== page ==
Tyson claimed he had started to become overweight and was urged to begin running again by his wife. The sudden turn to fitness triggered Tyson’s competitive and addictive side. Suddenly, the fighting spirit and love for the sport that was noticeably absent from the second half of Tyson’s career returned.
“[In 2005,] I was happy to leave the ring. I dreaded even being in the ring. I was on drugs back then and I was a whole different person,” Tyson said. “But I have the desire to do this now. I just feel magnificent. I was training and a light bulb went off in my head.”
First, Tyson said he was offered the opportunity to box former pro wrestling and MMA star Bob Sapp. That conversation evolved to an offer to instead face former heavyweight champion Shannon Briggs. As the idea of Tyson returning continued to grow (and eventually expanded to what he hopes will become a series of all-sports PPVs called the “Legends Only League”), eventually the name of Jones popped up.
Although the 51-year-old Jones is naturally smaller than Tyson, having won world titles between 160 and 175 pounds throughout his prime, he did shock the world in 2003 by moving up to heavyweight in a one-off to outpoint John Ruiz and claim the WBA title. The aftermath led to brief talks about Jones potentially facing a then-faded Tyson for big money, but the fight never came together.
“When you get a call that says Mike Tyson wants to fight you, that’s bucket list material,” Jones said. “Everywhere I go in life, the first thing a young kid would ask me is, ‘Hey, have you ever fought Mike Tyson?’ Now, I don’t have to say no anymore.”
While the opportunity to be Tyson’s dance partner seemed too good for Jones to pass up, it’s clear that getting a chance to potentially finish his career on his own terms was a big draw for Tyson, as well. Despite being inducted into the International Boxing Hall of Fame in 2011 and owning the historic footnote of being the youngest heavyweight champion in history, Tyson spent more years being a self-destructive attraction than viable elite.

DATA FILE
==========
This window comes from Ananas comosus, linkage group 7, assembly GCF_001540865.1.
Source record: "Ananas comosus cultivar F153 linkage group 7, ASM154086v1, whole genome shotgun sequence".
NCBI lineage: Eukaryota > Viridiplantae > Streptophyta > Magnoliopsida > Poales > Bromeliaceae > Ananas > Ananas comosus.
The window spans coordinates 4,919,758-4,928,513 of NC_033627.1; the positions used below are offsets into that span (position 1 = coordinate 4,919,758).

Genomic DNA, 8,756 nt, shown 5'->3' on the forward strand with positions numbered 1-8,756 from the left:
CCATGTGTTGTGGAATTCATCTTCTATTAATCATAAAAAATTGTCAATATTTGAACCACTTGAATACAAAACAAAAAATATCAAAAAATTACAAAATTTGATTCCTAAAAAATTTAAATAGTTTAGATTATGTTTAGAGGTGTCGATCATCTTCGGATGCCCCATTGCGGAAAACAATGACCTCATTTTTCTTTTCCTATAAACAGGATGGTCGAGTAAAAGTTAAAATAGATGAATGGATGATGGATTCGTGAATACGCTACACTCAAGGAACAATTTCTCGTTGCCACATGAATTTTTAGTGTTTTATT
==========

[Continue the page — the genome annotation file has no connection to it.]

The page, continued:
For years after his retirement, Tyson was very open about how ashamed he was about his fighting days and his behavior during those years. Although he eventually rebounded from years of drug and alcohol abuse to rebrand himself commercially as an actor and star of his own one-man show, it wasn’t until he experimented with psychedelic drugs that he found true healing and came to terms with his fighting persona.
“The last time I was 215 pounds, I believe I was 18 or 17 years old,” Tyson said. “I’m really happy with everything I have been doing and it’s just total confidence and self-admiration. I’m just so happy and ready to do this stuff.
“My mindset is totally bliss. This is something I have done all my life since I was 13 years old. I am now more evolved than I have ever been. My objective is to go in there with the best intentions of my life and disable my opponent. That’s just what it is.”
For Jones, who has found successful second lives in boxing as a trainer and accomplished broadcaster, he also took seriously his role in suiting up one more time to provide a distraction for his fans during such a difficult time.
“How can you say, at a time when we are going through COVID and everybody is faced with adversity, why wouldn’t you want to be someone who gives people something to look forward to?” Jones said. “So when you get the biggest adversity to ever knock on your front door and ring your phone, how can you say no?”